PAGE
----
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Confusion about quenching oils


Kerri Duncan
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So I am still a beginner after a few years thanks to just not being able to put the time "IN" I need/want to- I have the ability now to spend a bit more time and dedicate some financial resources to this.  Annnnnd- quenchants have me truly stumped!

 

I have a stash of 1075, 1080, 1084, 1095, O-1 and 52100 and 4140 bits I want to get through and I need to know is PARKS 50 too fast? or should I be leaning to "AAA" 

 

Confused and hoping for a bit of guidance- thanks!

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Parks 50 is too fast for 0-1.  It will work on the others, but you'll need to normalize the heck out of the 52100 and the 1084 to keep the grain tiny and the hardenability low.  It'll crack O-1, and 5160 is iffy.  Parks 50 was developed for the W series. 

 

On the other hand, AAA will work fine for all but the 1095, and it'll do that too if you heat it up to around 150 F.   AAA was developed specifically for O-1 and other medium- to high-alloy steels.

 

That said, it's the equivalent of Brownell's tough-quench, which is what Don Fogg used on all his knives. 

 

If you go with the P50, do it because you want to play with hamon.     

 

This is of course my opinion only.  B)  

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I have used Park 50 or the Texaco equivalent for O-1, 1095, W2, 5160, 1080/84, and basically anything else I needed to quench. Hancock used parks 50 for 52100 and anything else. The only time I had trouble with O-1 and Parks was when I had a blade with a hollow grind. Something about O-1 and that cross section didn't work well together. All that being said, you have a variety of steels and are new to the artform, so you have some time in front of you to experiment and decide which steels you are going to use in the long term.

 

Here's what I suggest, and there are two options.

1. Buy the AAA. It will work for everything you currently have except the 1095 and you can always go buy a jug of canola oil and use that, or do what Alan said.

2. Focus on smaller knives to start out and buy a gallon of each. A lot of knifemakers have both kinds in their shops and a 1-gallon paint can works just fine for blades up to 6 inches long. That way when you decide that you really like O1 and 1095.......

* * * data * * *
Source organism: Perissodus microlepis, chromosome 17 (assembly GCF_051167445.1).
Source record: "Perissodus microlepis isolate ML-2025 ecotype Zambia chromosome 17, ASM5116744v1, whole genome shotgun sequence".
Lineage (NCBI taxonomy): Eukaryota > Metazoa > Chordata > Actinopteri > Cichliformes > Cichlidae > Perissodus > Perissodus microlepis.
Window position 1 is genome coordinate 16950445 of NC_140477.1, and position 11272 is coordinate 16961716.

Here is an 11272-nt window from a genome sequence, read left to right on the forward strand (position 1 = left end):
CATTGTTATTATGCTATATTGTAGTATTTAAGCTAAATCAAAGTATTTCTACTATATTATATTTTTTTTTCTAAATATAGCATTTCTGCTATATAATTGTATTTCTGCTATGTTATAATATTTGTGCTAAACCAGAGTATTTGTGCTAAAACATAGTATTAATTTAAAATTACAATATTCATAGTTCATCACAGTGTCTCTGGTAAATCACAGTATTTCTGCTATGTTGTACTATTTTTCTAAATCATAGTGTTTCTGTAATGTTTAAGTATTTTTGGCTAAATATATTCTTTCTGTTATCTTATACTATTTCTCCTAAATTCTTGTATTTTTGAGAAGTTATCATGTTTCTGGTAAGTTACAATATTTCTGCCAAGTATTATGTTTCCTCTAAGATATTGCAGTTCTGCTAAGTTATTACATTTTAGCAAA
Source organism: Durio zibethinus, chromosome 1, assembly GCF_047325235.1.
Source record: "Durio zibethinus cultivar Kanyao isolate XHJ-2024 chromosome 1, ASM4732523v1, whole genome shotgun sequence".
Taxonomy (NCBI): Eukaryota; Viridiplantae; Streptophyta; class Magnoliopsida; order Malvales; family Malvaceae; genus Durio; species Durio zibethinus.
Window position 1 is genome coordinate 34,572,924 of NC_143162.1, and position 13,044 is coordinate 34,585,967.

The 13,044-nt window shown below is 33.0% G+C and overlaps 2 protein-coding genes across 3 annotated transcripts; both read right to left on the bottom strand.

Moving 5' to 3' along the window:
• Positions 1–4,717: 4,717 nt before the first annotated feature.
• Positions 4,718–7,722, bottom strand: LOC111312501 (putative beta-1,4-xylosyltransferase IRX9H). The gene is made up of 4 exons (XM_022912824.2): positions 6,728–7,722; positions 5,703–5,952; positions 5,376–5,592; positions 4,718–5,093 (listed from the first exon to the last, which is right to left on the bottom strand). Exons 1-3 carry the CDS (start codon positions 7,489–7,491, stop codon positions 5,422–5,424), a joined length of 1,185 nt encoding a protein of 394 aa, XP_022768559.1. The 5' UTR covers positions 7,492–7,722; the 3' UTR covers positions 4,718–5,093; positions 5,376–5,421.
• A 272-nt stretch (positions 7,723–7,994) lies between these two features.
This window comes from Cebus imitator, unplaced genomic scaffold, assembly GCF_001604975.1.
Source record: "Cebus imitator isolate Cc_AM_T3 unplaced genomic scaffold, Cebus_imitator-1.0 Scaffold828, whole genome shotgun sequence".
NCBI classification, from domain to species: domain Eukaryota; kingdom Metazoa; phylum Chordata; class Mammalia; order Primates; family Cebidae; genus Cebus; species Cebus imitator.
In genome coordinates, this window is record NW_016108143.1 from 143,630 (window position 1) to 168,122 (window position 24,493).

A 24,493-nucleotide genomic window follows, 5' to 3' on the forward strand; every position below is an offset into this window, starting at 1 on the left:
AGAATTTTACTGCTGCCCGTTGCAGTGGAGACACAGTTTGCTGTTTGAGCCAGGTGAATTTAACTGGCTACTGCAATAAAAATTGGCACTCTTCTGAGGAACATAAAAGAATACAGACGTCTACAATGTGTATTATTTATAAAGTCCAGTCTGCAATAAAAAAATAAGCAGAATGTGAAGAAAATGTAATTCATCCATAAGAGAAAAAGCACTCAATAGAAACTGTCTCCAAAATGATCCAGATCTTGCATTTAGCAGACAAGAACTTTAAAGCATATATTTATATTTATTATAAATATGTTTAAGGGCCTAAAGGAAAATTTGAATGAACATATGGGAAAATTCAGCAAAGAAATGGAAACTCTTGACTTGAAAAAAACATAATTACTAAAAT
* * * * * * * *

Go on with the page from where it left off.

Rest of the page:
Welcome to the madness.

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5 hours ago, Alan Longmire said:

If you go with the P50, do it because you want to play with hamon.     

 

This is of course my opinion only.  B)  

 

Thanks Alan! I will be playing with hamons... but I gotta walk before I run- so that will have to wait a bit.

 

 

2 hours ago, Joshua States said:

... only time I had trouble with O-1 and Parks was when I had a blade with a hollow grind. Something about O-1 and that cross section didn't work well together. All that being said, you have a variety of steels and are new to the artform, so you have some time in front of you to experiment and decide which steels you are going to use in the long term.

 

Here's what I suggest, and there are two options.

1. Buy the AAA. It will work for everything you currently have except the 1095 and you can always go buy a jug of canola oil and use that, or do what Alan said.

2. Focus on smaller knives to start out and buy a gallon of each. A lot of knifemakers have both kinds in their shops and a 1-gallon paint can works just fine for blades up to 6 inches long. That way when you decide that you really like O1 and 1095.......

 

Welcome to the madness.

 

Thanks Joshua- I have been dickering about here and in a few other forums for a looong time unfortunately- too long. I keep hoarding drops and scraps from machine shops of known steels so I can dial in a process and figure it out... thus the motley variety of my stash- I even have 2 plates of ATS-34 hiding about (from a going out of business machine shop- yes I am aware I need foil and a HT oven for that- just couldnt pass it up for the price)...

 

Think I  am going to have a fun winter- AAA sounds like the bees knees for startup!

 

Thank you folks!

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